The right to privacy is a basic entitlement that is protected by federal law. We have received several comments from members that what might be described as protected health information under the Health Insurance Portability and Accountability Act (HIPAA) appears on credentials issued by the USCG. The opening discussion of the NVIC contains no statement of policy relating to a mariner’s right to privacy. Since the NVIC is meant to be guidance for those involved in the medical review process, it should contain strong assurances that a mariner’s medical information will be protected in compliance with the requirements of HIPAA.

Employers, medical examiners, and reviewing personnel within the USCG must also comply with the provisions of the Americans with Disabilities Act (ADA) as it applies to discrimination on the basis of disability. We are concerned that the discussion of the NVIC does not contain strong enough guidance on this issue. Quite the opposite for, in fact, paragraph 5.n. contains language to employers that states: “Nothing in this NVIC precludes marine employers from establishing more rigorous medical or physical ability standards to promote or ensure the safety of life, property and the marine environment”. We feel employers should be strongly cautioned and reminded of their obligations under the ADA which requires employers to show that their “rigorous medical or physical ability standards are reasonable and related to the job.

Absent due respect for the existing protections of individual rights under the law, we are concerned that employer-imposed standards will lead to damaged labor relations, increased cost to employers, mariners and their representatives, and lost income for those effected mariners.


The NVIC proposes 202 “potentially disqualifying” conditions that will require extensive evaluation before issuance of a Merchant Mariner’s Document (MMD), a license, certificate of registry or STCW endorsement (collectively “credentials”). We feel the list is too extensive and casts an overly wide net that will require many mariners to apply for medical waivers.
For instance, several of the potentially disqualifying conditions require information regarding medical treatment, especially treatment for psychological conditions, that seems to be required solely to identify the use of medications. This information is already requested under “Potentially Disqualifying Medications” (Enclosure 3, pg. 30).

In addition, it is difficult for us to see how several of the conditions in the NVIC would put a mariner at risk of sudden incapacitation or reduce the mariner’s ability to perform routine or emergency duties. In fact, one could make a far reaching assumption for many of the conditions listed in Enclosure (3) and say each might cause a “significant impairment of functional status” or present “a risk of sudden incapacitation”. We feel that the USCG should develop its list of conditions by considering the actual vs. the theoretical risk that a mariner might be suddenly incapacitated. Furthermore, pilots and docking masters are not required to “Handle ship’s stores” or perform “General vessel maintenance”. Therefore, the ability of these individuals to perform their duties should not be evaluated based upon these criteria.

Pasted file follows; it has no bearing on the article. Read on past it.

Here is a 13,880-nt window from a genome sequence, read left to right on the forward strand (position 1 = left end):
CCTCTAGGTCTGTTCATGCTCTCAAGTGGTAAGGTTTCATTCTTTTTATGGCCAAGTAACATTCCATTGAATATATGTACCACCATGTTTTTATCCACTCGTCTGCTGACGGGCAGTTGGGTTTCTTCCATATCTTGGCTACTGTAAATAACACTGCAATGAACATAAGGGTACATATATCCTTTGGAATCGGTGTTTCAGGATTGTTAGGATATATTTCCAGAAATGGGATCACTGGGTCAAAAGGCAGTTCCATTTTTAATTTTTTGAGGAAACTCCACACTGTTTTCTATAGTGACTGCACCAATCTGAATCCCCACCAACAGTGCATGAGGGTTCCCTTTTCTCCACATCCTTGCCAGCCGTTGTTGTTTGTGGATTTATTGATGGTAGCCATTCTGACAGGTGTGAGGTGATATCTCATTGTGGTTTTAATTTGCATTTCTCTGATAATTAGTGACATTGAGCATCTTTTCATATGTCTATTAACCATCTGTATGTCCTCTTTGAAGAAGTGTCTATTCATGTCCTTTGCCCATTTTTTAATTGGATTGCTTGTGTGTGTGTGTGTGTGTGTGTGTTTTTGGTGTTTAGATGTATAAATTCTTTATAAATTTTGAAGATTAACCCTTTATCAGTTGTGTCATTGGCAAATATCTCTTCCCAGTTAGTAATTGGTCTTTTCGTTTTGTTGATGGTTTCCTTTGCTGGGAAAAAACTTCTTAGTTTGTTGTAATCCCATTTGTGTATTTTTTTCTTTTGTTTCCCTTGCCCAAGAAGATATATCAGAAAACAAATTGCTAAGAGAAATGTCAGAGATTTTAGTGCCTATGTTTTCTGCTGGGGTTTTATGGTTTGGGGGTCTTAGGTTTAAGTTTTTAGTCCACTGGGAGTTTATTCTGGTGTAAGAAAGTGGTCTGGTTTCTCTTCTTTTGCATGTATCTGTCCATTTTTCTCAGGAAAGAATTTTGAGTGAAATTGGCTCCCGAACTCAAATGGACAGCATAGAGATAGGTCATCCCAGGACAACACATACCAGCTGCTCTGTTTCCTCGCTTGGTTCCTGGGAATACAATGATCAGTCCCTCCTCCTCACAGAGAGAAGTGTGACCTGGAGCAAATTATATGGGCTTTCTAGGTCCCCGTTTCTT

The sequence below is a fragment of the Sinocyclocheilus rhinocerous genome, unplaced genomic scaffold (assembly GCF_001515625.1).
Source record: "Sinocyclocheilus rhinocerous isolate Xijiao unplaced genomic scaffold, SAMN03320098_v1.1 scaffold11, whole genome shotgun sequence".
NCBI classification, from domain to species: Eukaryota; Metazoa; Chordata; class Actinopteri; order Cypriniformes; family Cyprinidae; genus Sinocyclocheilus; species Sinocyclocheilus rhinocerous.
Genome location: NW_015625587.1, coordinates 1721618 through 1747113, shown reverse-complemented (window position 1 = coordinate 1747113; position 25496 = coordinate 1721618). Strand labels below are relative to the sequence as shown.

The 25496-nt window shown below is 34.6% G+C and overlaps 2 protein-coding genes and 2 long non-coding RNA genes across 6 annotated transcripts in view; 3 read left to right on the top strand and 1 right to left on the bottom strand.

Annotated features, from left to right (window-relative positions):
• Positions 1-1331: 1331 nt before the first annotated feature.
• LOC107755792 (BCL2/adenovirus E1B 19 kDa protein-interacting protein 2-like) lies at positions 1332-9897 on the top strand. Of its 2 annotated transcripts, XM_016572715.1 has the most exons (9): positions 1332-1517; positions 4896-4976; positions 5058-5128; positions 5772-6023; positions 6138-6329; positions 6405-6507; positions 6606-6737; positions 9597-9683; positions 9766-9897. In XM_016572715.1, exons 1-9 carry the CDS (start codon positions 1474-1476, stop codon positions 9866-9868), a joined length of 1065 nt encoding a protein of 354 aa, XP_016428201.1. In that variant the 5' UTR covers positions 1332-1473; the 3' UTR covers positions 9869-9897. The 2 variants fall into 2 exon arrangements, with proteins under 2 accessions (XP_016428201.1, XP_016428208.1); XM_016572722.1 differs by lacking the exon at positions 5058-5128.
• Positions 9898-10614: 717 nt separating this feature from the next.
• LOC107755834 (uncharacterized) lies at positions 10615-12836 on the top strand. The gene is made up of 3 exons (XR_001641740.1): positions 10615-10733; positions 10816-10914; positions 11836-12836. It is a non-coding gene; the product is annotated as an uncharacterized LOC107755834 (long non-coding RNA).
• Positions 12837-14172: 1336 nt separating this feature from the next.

The evaluations, consultations and documentation required in Enclosure (3) to obtain a waiver are nothing less than awesome and will require comprehensive testing that will be both expensive and time consuming. The increasing cost of health care makes it impossible to predict how much more mariners and their health care plans will have to pay in connection with this NVIC going forward.

In our experience for the year 2005, the MM&P Health and Benefit Plans were charged nearly $11.1M for the evaluations and consultations associated with the various conditions listed in the NVIC. The average cost per claim was $609 with each MM&P member paying an average $278 per claim. The figures for 2006, as of October 31, are comparable.

Acknowledging that some of these costs would be paid by the plan regardless of the NVIC, we expect the required additional evaluations and consultations to increase these costs significantly over time. We also anticipate that much of the cost the mariner may have to bear out-of-pocket because some health care plans do not cover procedures that are not diagnostic or associated with ongoing treatment.

The MM&P is proud of our relationship with the employer trustees who jointly administer our plans and help to keep our costs down. However, despite these efforts, the increased costs associated with this NVIC will have to be passed on to our employers who are already operating under greater burdens than their foreign competitors. We feel that this alone should be enough justification for granting examining physicians more discretion than allowed by the NVIC so as to reduce the amount of documentation the mariner will need to present to the USCG.